Ibn Arabi is considered an enigmatic figure in the medieval Sufi culture and tradition. In addition to that, he is considered a controversial exponent of the Islamic mysticism teaching that is also referred to as the unity of being. Ibn Arabi perception and beliefs of the Sufism requires a careful analysis of the concept of Islamic mysticism. Ibn Arabi thinking and teaching area encompassed with God, the human kind and cosmos. All these dimensions are incorporated together through a set of viewpoints. Ibn Arabi work comprises of various types of upward, outward, downward and inward immensity until there is a broad comprehension of all the three realities (Knysh, 1999).
Ibn Arabi words are fluid and constantly changing. His world can be defined in literal terms as imaginary. Everything that he discusses is more of an illusion or image that is vague in the eyes of a new reader. In addition to that, Ibn Arabi’s sensibility and resonances portray shamanic viewpoint. For an individual who seeks to understand the concepts and teachings of Ibn Arabi, he or she will be faced with immense mystery and miracles. In addition, they will meet shape-shifting and shamanic teachings that go back and forth across doors where the world does not touch.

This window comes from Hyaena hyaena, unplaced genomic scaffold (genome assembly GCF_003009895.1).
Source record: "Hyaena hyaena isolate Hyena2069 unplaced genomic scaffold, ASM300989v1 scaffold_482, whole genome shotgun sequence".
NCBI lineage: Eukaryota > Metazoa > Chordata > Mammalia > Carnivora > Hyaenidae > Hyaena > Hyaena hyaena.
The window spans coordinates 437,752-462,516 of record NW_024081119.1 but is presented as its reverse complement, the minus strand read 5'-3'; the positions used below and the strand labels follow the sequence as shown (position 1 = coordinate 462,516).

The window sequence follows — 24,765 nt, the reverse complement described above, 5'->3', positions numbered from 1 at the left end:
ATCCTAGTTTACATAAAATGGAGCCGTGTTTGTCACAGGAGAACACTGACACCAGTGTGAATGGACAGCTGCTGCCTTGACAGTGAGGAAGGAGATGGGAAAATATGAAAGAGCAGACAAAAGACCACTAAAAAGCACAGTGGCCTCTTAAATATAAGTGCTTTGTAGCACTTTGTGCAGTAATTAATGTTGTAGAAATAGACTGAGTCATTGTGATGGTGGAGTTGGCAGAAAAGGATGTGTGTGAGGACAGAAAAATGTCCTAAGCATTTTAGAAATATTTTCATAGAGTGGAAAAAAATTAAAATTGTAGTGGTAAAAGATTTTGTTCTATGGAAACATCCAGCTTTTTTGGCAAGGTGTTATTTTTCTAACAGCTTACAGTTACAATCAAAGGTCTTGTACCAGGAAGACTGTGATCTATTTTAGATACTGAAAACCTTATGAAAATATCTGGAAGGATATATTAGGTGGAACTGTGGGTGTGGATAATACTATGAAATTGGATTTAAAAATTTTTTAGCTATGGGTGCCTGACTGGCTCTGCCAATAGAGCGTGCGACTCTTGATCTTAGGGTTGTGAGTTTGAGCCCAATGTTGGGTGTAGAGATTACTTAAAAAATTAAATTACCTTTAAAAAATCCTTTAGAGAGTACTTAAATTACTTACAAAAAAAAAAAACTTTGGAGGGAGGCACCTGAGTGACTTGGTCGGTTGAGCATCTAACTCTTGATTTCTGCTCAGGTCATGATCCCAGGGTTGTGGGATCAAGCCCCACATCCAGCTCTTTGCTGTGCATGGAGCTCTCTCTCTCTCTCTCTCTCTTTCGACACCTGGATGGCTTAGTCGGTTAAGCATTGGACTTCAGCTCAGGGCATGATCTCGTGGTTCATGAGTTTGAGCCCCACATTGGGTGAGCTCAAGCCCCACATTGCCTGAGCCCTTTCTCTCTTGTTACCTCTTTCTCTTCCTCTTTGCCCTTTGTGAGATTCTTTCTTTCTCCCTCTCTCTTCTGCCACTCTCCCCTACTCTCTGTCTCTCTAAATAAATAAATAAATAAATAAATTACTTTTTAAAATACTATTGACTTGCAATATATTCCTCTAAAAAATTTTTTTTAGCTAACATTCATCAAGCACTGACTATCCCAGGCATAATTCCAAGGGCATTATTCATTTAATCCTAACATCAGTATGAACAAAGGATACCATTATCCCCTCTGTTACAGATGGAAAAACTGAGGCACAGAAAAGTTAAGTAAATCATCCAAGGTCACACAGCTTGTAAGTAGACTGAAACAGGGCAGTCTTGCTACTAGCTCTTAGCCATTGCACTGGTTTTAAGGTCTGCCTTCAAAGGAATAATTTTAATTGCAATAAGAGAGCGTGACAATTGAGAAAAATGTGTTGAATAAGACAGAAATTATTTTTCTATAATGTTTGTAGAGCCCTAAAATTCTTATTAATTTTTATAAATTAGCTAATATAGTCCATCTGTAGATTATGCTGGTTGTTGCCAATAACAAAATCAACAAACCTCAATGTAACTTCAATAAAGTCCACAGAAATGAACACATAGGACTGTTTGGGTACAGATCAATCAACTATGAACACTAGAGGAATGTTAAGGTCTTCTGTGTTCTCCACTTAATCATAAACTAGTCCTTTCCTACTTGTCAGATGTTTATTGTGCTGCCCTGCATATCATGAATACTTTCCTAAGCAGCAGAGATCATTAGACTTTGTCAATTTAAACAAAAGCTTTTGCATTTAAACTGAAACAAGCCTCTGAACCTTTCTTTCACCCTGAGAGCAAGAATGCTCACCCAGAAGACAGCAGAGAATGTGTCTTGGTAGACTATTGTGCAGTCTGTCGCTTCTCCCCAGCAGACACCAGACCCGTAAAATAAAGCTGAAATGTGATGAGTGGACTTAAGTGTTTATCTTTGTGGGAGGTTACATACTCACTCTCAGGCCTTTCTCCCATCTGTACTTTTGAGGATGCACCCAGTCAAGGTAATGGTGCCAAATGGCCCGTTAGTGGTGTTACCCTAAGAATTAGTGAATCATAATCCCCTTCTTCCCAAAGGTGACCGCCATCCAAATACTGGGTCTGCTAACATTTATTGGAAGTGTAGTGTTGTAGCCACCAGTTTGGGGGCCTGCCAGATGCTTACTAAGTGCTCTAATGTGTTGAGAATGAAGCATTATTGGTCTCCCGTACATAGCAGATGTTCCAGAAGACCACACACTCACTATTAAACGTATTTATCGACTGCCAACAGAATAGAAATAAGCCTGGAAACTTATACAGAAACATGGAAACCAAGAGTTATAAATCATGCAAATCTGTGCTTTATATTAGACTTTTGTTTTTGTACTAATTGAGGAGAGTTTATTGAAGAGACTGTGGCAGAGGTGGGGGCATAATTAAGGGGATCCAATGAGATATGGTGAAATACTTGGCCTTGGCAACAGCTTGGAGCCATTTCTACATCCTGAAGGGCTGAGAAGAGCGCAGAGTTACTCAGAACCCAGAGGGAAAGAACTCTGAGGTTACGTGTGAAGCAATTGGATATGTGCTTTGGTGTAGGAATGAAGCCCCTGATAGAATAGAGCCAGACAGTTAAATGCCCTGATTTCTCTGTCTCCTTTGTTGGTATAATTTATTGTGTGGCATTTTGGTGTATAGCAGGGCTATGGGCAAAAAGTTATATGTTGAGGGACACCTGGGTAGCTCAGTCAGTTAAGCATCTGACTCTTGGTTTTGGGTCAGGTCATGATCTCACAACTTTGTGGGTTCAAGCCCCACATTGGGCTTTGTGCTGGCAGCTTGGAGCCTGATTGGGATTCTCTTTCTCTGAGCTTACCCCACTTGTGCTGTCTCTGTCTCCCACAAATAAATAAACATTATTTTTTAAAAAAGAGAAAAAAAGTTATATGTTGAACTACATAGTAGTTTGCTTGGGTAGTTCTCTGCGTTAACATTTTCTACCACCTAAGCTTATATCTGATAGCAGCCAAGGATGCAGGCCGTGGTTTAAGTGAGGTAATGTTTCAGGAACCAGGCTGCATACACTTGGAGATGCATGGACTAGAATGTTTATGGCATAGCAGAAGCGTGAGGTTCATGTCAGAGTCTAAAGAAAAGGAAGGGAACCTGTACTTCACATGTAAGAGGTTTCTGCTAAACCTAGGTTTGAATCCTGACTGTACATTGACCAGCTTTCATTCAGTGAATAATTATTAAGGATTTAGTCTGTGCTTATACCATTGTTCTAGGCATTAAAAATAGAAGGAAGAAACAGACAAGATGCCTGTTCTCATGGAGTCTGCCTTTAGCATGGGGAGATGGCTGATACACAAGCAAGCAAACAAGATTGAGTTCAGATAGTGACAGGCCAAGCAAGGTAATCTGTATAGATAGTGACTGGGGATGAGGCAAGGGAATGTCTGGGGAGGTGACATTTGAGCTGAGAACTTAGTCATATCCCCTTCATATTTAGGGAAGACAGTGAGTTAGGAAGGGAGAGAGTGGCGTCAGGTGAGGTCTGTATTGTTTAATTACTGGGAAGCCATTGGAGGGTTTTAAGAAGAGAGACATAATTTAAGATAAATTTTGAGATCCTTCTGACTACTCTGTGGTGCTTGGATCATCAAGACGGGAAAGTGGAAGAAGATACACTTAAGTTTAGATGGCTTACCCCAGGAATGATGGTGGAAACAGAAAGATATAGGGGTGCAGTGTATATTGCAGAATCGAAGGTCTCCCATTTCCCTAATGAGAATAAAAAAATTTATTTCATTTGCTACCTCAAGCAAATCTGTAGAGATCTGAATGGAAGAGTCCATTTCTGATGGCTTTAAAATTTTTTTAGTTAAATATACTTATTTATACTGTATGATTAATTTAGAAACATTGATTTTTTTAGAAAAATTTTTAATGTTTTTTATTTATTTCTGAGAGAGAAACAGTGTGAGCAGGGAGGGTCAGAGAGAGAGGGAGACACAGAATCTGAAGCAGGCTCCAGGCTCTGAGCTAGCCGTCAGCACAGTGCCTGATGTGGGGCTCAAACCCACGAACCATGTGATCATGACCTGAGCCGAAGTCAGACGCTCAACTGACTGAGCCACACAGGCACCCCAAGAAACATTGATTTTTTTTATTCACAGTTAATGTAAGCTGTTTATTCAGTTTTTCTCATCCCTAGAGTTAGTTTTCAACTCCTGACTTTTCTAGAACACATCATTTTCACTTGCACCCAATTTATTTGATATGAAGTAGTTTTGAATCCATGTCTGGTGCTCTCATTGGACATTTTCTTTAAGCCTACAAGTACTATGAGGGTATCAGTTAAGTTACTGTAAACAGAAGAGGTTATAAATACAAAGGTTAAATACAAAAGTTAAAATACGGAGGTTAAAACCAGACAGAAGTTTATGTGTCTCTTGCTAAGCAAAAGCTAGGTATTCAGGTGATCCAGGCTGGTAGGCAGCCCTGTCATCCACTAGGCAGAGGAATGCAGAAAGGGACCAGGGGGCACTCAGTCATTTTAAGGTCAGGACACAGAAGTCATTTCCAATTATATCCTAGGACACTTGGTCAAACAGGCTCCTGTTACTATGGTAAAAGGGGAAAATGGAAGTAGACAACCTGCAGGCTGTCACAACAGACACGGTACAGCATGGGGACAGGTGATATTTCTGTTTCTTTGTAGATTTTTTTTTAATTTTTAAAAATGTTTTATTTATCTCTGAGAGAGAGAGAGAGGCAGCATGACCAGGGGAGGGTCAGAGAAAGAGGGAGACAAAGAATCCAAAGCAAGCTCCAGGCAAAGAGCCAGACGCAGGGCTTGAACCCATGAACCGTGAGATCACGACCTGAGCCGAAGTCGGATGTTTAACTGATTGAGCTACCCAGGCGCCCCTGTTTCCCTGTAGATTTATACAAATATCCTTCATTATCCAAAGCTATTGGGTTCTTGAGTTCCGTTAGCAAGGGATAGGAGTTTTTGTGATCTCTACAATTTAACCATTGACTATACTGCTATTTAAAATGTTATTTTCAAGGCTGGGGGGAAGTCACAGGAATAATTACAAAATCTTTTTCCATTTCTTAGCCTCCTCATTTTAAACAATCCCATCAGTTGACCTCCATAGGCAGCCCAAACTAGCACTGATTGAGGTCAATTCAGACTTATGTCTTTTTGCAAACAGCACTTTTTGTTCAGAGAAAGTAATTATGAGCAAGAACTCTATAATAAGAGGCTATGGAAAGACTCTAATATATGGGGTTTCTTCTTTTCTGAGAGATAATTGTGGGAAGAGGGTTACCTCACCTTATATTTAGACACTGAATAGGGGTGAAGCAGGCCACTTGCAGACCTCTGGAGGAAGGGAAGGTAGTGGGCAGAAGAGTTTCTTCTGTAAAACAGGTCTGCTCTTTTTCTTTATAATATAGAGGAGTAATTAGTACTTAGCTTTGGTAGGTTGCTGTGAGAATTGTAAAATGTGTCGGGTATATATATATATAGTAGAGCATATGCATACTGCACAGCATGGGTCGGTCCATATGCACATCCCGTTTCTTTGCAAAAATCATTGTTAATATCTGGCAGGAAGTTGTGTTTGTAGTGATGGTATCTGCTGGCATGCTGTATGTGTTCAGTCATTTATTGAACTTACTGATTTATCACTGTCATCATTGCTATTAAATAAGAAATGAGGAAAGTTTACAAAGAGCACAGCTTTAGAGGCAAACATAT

I will focus here on Ibn Arabi mystical ideas, concepts and teachings as discussed in his book and include the following:
The Divine Reality Concept
Ibn Arabi teaching is concerned with what is referred to as the divine reality and the individual experience of it. Ibn Arabi communicates to his students that an individual is a part of the system that strives to be in accordance with the Lord and that all people should translate to definitive works that glorify the Lord.
The Concept of Origination of the World from Mercy
Ibn Arabi teaches that the world originated from the absolute mercy and one day to mercy shall the world return. He emphasizes that any wretchedness and pain is temporary. Ibn Arabi mentions in various places that the Throne of God has four fundamental pillars and that it is held aloft by four bearers in this world and that as the world progresses they shall become eight bearers. Each of these bearers supports the throne, which is indeed the entire universe or what is defined as the kingdom of Allah. The throne bearers are known as the archangels, and some of the prophets are in human forms. The throne bearing is considered part of the honorable jobs.